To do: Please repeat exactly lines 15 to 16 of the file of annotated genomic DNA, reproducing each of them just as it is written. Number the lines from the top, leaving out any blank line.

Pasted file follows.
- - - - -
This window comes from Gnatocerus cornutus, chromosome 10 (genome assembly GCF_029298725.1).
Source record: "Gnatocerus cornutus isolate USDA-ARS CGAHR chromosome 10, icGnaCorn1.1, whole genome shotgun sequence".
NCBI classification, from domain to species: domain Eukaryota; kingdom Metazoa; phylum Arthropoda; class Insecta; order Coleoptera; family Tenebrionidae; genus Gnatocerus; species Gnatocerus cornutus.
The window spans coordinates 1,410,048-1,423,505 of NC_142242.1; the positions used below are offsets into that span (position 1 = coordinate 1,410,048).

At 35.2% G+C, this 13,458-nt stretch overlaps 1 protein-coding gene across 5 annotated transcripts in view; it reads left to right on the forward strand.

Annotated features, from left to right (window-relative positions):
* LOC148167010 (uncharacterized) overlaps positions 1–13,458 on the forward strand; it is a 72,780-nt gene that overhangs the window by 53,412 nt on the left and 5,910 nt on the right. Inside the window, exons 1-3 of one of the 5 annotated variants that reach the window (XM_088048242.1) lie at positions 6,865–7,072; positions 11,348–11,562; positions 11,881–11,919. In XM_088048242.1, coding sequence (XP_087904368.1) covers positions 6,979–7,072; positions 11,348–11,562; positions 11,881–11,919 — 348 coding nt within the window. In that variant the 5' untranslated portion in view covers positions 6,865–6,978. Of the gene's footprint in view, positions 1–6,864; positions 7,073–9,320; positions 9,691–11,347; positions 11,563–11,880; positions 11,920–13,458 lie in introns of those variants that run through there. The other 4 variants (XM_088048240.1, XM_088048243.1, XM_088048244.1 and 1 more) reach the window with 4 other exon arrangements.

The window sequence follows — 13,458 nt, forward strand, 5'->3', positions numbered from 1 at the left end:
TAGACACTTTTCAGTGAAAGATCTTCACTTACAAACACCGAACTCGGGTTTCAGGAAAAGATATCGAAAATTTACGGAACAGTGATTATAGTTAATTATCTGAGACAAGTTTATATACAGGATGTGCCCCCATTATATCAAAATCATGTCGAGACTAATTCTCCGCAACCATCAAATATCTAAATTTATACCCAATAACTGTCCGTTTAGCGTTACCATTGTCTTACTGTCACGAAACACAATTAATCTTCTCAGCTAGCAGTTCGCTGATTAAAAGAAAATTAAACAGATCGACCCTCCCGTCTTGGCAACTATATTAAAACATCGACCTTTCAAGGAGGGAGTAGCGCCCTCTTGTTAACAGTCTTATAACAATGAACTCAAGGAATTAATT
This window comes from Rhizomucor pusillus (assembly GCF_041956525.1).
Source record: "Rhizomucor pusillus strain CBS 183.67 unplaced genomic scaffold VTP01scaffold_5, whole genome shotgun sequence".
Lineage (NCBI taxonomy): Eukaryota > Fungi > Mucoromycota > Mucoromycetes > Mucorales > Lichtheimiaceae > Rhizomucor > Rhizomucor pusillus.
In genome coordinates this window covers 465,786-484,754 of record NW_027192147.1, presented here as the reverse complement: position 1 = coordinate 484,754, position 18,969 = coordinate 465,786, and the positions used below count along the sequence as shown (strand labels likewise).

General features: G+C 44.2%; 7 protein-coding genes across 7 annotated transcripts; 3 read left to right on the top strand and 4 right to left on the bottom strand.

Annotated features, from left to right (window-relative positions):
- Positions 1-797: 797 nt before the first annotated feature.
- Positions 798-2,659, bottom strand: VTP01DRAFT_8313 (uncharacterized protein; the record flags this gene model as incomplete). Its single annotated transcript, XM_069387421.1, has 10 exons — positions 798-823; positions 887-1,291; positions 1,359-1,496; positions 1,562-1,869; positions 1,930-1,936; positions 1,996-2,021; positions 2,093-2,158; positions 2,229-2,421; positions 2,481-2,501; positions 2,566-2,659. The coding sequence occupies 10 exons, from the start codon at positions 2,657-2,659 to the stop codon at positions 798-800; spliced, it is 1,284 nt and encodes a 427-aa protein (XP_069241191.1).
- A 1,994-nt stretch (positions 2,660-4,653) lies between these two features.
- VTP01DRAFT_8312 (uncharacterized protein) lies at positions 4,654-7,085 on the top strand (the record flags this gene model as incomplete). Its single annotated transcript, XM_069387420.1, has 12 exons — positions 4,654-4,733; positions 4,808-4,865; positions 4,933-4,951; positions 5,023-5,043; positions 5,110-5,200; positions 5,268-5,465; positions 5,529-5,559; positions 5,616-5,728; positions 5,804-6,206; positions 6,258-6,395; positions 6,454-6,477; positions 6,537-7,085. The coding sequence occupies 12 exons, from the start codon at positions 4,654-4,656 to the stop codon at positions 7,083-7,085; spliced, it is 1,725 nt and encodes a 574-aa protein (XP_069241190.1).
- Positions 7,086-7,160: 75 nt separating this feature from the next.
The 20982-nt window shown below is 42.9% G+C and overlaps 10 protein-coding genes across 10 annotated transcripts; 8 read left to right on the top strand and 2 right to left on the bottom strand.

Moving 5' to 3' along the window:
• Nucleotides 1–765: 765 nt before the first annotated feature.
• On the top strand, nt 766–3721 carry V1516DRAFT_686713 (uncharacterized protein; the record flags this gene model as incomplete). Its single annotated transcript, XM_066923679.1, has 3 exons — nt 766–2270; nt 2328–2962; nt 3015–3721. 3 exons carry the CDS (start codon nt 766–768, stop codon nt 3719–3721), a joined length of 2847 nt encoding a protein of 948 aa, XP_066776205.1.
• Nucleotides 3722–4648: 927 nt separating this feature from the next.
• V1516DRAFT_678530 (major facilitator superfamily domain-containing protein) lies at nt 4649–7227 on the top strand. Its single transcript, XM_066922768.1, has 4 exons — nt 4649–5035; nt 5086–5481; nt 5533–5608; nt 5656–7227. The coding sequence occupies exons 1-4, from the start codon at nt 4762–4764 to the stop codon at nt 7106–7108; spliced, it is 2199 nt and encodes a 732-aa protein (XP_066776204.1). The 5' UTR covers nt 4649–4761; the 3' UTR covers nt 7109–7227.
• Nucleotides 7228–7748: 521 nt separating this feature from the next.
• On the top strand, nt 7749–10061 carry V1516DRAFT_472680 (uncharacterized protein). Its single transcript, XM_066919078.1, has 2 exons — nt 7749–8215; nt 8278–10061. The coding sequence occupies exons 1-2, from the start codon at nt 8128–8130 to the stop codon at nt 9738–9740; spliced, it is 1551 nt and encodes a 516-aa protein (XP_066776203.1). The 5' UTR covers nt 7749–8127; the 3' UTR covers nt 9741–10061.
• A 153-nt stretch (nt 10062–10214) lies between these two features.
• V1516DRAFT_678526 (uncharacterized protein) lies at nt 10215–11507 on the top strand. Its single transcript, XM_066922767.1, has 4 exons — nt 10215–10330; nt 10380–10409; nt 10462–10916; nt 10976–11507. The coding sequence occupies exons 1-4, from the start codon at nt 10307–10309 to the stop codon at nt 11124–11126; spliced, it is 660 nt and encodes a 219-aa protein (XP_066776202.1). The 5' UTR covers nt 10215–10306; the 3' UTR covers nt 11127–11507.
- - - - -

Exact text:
Annotated features, from left to right (window-relative positions):
- Positions 1-797: 797 nt before the first annotated feature.